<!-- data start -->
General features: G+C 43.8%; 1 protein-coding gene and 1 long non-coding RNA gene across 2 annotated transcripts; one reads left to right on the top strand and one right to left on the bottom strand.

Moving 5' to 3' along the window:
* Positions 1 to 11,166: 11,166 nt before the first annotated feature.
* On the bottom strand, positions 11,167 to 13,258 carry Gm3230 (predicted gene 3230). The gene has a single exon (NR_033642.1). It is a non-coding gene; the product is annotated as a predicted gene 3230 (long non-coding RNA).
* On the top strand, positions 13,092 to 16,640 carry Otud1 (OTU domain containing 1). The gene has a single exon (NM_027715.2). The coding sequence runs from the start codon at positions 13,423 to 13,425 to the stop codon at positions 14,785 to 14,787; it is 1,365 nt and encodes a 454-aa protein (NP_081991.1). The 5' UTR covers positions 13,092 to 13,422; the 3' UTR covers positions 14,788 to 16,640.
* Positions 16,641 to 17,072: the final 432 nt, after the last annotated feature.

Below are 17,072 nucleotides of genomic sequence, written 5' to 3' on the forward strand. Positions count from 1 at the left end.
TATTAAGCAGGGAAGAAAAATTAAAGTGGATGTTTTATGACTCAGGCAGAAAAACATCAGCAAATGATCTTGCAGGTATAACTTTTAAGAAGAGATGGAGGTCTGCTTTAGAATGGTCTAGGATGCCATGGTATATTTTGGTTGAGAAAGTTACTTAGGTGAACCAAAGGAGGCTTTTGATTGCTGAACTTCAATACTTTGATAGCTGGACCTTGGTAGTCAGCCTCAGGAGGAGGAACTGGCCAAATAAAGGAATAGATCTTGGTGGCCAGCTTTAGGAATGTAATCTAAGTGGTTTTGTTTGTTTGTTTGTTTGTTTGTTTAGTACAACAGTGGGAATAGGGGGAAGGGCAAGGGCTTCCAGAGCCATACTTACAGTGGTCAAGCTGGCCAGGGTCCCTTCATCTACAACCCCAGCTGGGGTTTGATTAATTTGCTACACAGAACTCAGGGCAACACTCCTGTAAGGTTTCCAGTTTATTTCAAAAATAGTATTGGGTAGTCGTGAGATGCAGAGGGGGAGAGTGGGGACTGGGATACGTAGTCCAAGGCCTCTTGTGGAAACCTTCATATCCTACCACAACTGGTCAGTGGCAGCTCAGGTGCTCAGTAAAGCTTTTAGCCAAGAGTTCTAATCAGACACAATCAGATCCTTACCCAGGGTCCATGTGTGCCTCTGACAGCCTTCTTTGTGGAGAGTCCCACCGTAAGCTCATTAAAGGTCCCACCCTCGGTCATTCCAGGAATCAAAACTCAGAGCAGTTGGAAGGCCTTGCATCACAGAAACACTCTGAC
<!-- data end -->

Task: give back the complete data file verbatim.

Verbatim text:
General features: G+C 43.8%; 1 protein-coding gene and 1 long non-coding RNA gene across 2 annotated transcripts; one reads left to right on the top strand and one right to left on the bottom strand.

Moving 5' to 3' along the window:
* Positions 1 to 11,166: 11,166 nt before the first annotated feature.
* On the bottom strand, positions 11,167 to 13,258 carry Gm3230 (predicted gene 3230). The gene has a single exon (NR_033642.1). It is a non-coding gene; the product is annotated as a predicted gene 3230 (long non-coding RNA).
* On the top strand, positions 13,092 to 16,640 carry Otud1 (OTU domain containing 1). The gene has a single exon (NM_027715.2). The coding sequence runs from the start codon at positions 13,423 to 13,425 to the stop codon at positions 14,785 to 14,787; it is 1,365 nt and encodes a 454-aa protein (NP_081991.1). The 5' UTR covers positions 13,092 to 13,422; the 3' UTR covers positions 14,788 to 16,640.
* Positions 16,641 to 17,072: the final 432 nt, after the last annotated feature.

Below are 17,072 nucleotides of genomic sequence, written 5' to 3' on the forward strand. Positions count from 1 at the left end.
TATTAAGCAGGGAAGAAAAATTAAAGTGGATGTTTTATGACTCAGGCAGAAAAACATCAGCAAATGATCTTGCAGGTATAACTTTTAAGAAGAGATGGAGGTCTGCTTTAGAATGGTCTAGGATGCCATGGTATATTTTGGTTGAGAAAGTTACTTAGGTGAACCAAAGGAGGCTTTTGATTGCTGAACTTCAATACTTTGATAGCTGGACCTTGGTAGTCAGCCTCAGGAGGAGGAACTGGCCAAATAAAGGAATAGATCTTGGTGGCCAGCTTTAGGAATGTAATCTAAGTGGTTTTGTTTGTTTGTTTGTTTGTTTGTTTAGTACAACAGTGGGAATAGGGGGAAGGGCAAGGGCTTCCAGAGCCATACTTACAGTGGTCAAGCTGGCCAGGGTCCCTTCATCTACAACCCCAGCTGGGGTTTGATTAATTTGCTACACAGAACTCAGGGCAACACTCCTGTAAGGTTTCCAGTTTATTTCAAAAATAGTATTGGGTAGTCGTGAGATGCAGAGGGGGAGAGTGGGGACTGGGATACGTAGTCCAAGGCCTCTTGTGGAAACCTTCATATCCTACCACAACTGGTCAGTGGCAGCTCAGGTGCTCAGTAAAGCTTTTAGCCAAGAGTTCTAATCAGACACAATCAGATCCTTACCCAGGGTCCATGTGTGCCTCTGACAGCCTTCTTTGTGGAGAGTCCCACCGTAAGCTCATTAAAGGTCCCACCCTCGGTCATTCCAGGAATCAAAACTCAGAGCAGTTGGAAGGCCTTGCATCACAGAAACACTCTGAC